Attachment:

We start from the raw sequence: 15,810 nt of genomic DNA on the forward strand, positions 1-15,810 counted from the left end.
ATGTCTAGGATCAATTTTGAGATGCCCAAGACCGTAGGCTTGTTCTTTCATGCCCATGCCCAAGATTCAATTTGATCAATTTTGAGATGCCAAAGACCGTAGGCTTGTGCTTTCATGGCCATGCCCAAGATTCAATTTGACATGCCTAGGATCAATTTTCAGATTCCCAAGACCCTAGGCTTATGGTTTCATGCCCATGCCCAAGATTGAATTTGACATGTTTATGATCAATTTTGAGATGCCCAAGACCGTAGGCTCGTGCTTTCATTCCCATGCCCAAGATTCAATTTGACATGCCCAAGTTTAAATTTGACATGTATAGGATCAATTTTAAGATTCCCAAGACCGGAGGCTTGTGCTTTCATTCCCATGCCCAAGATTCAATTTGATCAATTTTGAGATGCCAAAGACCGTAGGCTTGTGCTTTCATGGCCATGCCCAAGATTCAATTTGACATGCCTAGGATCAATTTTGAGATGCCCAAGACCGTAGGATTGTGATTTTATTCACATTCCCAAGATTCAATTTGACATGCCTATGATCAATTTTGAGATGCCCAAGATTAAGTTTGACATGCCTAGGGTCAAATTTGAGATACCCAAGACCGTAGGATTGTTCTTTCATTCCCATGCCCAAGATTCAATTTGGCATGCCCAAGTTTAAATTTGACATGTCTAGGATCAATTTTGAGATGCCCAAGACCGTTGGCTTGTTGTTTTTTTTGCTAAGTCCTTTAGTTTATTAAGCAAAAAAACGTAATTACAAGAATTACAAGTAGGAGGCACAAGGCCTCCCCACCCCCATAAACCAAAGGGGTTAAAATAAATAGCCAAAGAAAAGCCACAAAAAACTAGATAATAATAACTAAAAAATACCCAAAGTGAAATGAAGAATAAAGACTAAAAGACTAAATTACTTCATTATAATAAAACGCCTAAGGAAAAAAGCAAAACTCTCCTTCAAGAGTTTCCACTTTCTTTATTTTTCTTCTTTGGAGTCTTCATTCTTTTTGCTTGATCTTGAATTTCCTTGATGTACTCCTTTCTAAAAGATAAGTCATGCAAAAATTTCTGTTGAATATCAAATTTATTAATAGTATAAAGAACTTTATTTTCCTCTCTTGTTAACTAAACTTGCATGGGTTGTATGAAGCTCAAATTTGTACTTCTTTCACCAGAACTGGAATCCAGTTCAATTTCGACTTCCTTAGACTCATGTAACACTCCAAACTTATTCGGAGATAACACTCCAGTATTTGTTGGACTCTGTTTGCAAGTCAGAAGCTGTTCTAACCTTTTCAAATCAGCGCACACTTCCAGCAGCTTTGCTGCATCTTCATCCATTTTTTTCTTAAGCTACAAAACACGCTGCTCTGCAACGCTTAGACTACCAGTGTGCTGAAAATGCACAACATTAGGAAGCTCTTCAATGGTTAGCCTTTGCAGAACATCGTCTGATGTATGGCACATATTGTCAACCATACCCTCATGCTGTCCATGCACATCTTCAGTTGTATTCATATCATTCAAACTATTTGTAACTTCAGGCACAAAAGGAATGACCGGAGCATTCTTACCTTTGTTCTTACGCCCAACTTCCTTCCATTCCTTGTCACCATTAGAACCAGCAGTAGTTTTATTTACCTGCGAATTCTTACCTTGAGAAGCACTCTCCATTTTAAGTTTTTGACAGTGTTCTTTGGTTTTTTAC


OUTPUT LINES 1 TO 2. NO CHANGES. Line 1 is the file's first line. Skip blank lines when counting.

We start from the raw sequence: 15,810 nt of genomic DNA on the forward strand, positions 1-15,810 counted from the left end.
ATGTCTAGGATCAATTTTGAGATGCCCAAGACCGTAGGCTTGTTCTTTCATGCCCATGCCCAAGATTCAATTTGATCAATTTTGAGATGCCAAAGACCGTAGGCTTGTGCTTTCATGGCCATGCCCAAGATTCAATTTGACATGCCTAGGATCAATTTTCAGATTCCCAAGACCCTAGGCTTATGGTTTCATGCCCATGCCCAAGATTGAATTTGACATGTTTATGATCAATTTTGAGATGCCCAAGACCGTAGGCTCGTGCTTTCATTCCCATGCCCAAGATTCAATTTGACATGCCCAAGTTTAAATTTGACATGTATAGGATCAATTTTAAGATTCCCAAGACCGGAGGCTTGTGCTTTCATTCCCATGCCCAAGATTCAATTTGATCAATTTTGAGATGCCAAAGACCGTAGGCTTGTGCTTTCATGGCCATGCCCAAGATTCAATTTGACATGCCTAGGATCAATTTTGAGATGCCCAAGACCGTAGGATTGTGATTTTATTCACATTCCCAAGATTCAATTTGACATGCCTATGATCAATTTTGAGATGCCCAAGATTAAGTTTGACATGCCTAGGGTCAAATTTGAGATACCCAAGACCGTAGGATTGTTCTTTCATTCCCATGCCCAAGATTCAATTTGGCATGCCCAAGTTTAAATTTGACATGTCTAGGATCAATTTTGAGATGCCCAAGACCGTTGGCTTGTTGTTTTTTTTGCTAAGTCCTTTAGTTTATTAAGCAAAAAAACGTAATTACAAGAATTACAAGTAGGAGGCACAAGGCCTCCCCACCCCCATAAACCAAAGGGGTTAAAATAAATAGCCAAAGAAAAGCCACAAAAAACTAGATAATAATAACTAAAAAATACCCAAAGTGAAATGAAGAATAAAGACTAAAAGACTAAATTACTTCATTATAATAAAACGCCTAAGGAAAAAAGCAAAACTCTCCTTCAAGAGTTTCCACTTTCTTTATTTTTCTTCTTTGGAGTCTTCATTCTTTTTGCTTGATCTTGAATTTCCTTGATGTACTCCTTTCTAAAAGATAAGTCATGCAAAAATTTCTGTTGAATATCAAATTTATTAATAGTATAAAGAACTTTATTTTCCTCTCTTGTTAACTAAACTTGCATGGGTTGTATGAAGCTCAAATTTGTACTTCTTTCACCAGAACTGGAATCCAGTTCAATTTCGACTTCCTTAGACTCATGTAACACTCCAAACTTATTCGGAGATAACACTCCAGTATTTGTTGGACTCTGTTTGCAAGTCAGAAGCTGTTCTAACCTTTTCAAATCAGCGCACACTTCCAGCAGCTTTGCTGCATCTTCATCCATTTTTTTCTTAAGCTACAAAACACGCTGCTCTGCAACGCTTAGACTACCAGTGTGCTGAAAATGCACAACATTAGGAAGCTCTTCAATGGTTAGCCTTTGCAGAACATCGTCTGATGTATGGCACATATTGTCAACCATACCCTCATGCTGTCCATGCACATCTTCAGTTGTATTCATATCATTCAAACTATTTGTAACTTCAGGCACAAAAGGAATGACCGGAGCATTCTTACCTTTGTTCTTACGCCCAACTTCCTTCCATTCCTTGTCACCATTAGAACCAGCAGTAGTTTTATTTACCTGCGAATTCTTACCTTGAGAAGCACTCTCCATTTTAAGTTTTTGACAGTGTTCTTTGGTTTTTTAC